In California, last week’s gubernatorial election proved to be a complete rebuke of President Trump’s agenda, with Democrats winning significantly at every level of state government. Democrats swept all statewide offices and won numerous Congressional, state Senate and Assembly seats. Motivated voters turned out to the polls in higher-than-usual numbers, helping push Democrats across the finish line in several close contests.
In the San Diego area, the fall election brought victories for most CAAPAC-supported candidates for local office. Here’s how the local elections broke down: San Diego County In the race for District 4 supervisor, CAAPAC-backed candidate Nathan Fletcher, who is on record opposing rent control, won with 66.54 percent of the vote. With his victory, Fletcher will be the only Democrat on the San Diego County Board of Supervisors, a trend expected to continue in future elections throughout San Diego County. City of San Diego District 6 Councilman Chris Cate, a pro-business incumbent supported by CAAPAC, won re-election to the… Read More
Throughout 2018, the California Apartment Association’s Political Action Committee supported numerous candidates for local office in the Sacramento Valley. We are pleased to announce that many of these CAAPAC-backed candidates went on to win their races, both in the June primary and the November general election.
Voters on Tuesday rejected Proposition 5, a statewide ballot measure that would have allowed homeowners who are 55 or older or severely disabled to transfer tax assessments from a prior home to a new home. With 95.7 percent of precincts reporting, 41.9 percent of the votes cast on Proposition 5 were to approve the measure, while 58.1 percent were cast to reject it.
California voters in Tuesday’s election approved Propositions 1 and 2, CAA-supported bond measures that together are expected to raise $6 billion, add much-needed affordable housing and help address the state’s homelessness crisis. With 100 percent of precincts reporting, Proposition 1 had garnered 54.1 percent of the vote, while Proposition 2 had secured 61.1 percent. Proposition 1 will authorize $4 billion in general obligation bonds for housing-related programs, loans, grants and projects, as well as housing loans for veterans.
Amid aggressive opposition from the California Apartment Association, a measure to impose rent control and “just cause” eviction policies in Santa Cruz failed passage in Tuesday’s election. According to semi-official results, 65.5 percent of voters rejected Measure M, while just 34.5 percent voted to approve it. A rent control measure also appeared to be failing in National City.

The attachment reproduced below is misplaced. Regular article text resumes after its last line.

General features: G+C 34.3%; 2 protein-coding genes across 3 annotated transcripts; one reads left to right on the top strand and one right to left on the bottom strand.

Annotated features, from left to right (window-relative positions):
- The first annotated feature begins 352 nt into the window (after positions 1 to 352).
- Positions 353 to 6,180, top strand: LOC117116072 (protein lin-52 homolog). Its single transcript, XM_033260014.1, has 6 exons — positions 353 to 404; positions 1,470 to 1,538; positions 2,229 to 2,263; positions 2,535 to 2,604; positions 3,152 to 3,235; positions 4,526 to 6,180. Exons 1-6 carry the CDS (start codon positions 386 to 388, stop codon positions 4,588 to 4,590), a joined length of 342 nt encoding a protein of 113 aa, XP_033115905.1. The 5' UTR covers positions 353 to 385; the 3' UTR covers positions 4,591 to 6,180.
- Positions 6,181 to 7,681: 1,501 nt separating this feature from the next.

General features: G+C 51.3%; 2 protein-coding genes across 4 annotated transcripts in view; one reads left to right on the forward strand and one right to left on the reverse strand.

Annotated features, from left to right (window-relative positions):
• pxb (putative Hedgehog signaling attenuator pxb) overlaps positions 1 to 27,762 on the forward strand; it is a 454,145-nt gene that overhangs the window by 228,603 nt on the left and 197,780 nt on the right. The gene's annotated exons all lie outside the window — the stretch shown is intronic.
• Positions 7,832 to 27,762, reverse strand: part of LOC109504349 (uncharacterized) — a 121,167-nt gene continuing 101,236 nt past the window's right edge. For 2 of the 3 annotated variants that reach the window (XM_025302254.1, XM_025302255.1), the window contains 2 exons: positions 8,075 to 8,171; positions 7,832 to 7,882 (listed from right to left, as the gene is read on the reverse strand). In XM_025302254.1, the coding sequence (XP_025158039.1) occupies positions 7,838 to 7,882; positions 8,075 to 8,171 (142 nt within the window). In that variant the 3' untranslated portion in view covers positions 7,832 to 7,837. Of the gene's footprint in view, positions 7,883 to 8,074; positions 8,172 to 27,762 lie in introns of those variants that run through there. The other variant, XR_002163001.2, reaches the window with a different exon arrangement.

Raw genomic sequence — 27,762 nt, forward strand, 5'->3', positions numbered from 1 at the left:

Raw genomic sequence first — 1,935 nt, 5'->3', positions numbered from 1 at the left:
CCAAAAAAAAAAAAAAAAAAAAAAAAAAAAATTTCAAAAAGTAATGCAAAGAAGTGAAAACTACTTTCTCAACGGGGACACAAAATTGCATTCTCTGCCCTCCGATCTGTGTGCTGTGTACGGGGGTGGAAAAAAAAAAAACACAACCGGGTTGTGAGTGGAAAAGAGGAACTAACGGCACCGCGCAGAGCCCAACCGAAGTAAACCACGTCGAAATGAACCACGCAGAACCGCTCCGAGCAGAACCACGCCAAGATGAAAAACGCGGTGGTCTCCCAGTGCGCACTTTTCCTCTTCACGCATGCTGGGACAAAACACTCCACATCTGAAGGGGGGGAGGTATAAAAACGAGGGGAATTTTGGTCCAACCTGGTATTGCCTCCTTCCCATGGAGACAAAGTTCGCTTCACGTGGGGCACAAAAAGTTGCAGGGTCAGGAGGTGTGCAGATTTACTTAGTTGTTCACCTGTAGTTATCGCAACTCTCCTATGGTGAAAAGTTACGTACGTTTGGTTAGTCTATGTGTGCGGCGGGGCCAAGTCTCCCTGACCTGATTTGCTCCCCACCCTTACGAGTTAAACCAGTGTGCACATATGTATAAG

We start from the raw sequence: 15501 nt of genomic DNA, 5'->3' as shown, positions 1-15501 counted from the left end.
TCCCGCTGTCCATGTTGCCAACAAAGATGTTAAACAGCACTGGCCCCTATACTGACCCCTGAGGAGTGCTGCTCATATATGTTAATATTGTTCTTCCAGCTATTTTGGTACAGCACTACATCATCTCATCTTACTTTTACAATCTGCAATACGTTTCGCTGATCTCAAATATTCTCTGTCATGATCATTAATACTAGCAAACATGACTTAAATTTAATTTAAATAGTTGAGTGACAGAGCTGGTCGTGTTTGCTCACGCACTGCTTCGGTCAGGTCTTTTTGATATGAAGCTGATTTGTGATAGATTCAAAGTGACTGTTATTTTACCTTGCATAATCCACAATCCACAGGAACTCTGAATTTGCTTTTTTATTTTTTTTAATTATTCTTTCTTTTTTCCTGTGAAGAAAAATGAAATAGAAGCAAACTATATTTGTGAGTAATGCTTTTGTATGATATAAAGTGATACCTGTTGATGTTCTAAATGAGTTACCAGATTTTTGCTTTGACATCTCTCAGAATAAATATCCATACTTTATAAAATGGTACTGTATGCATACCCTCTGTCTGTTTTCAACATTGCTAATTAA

A campaign led by the California Apartment Association has defeated a rent control and “just cause” eviction initiative in National City. With 100 percent of precincts reporting, 53.9 percent of voters had rejected Measure W, while 46.1 percent voted to approve it. A rent control measure also failed in Santa Cruz.
Thanks largely to a campaign led by the California Apartment Association, voters in the Nov. 6 election overwhelmingly rejected Proposition 10, the statewide ballot measure that would have repealed the Costa-Hawkins Rental Housing Act and brought extreme forms of rent control back to the state. With 100 percent of precincts reporting, 61.7 percent of voters rejected Prop 10, while 38.3 percent voted to approve the measure. “The stunning margin of victory shows California voters clearly understood the negative impacts Prop 10 would have on the availability of affordable and middle-class housing in our state,” said Tom Bannon, chief executive officer… Read More
Proposition 10, the statewide ballot measure that would repeal the Costa-Hawkins Rental Housing Act, was trailing by a growing margin in a poll released this week by the Public Policy Institute of California. The PPIC poll shows that 60 percent of likely voters would vote no on Prop 10, while 25 percent would vote yes, and 15 percent are undecided. If Costa-Hawkins is overturned in the November election, California cities and counties will once again gain the authority to adopt extreme forms of rent control, including the imposition of rent caps on new apartments and single-family homes. Such moves would… Read More
Tenant activists have again fallen short in their quest to put rent control before voters in Santa Ana. On Monday, Tenants United Santa Ana submitted several boxes of petitions to the city clerk. It didn’t take long, however, for city officials to determine the petitions were lacking. Tenant advocates needed to file at least 9,854 signatures but submitted only 9,299.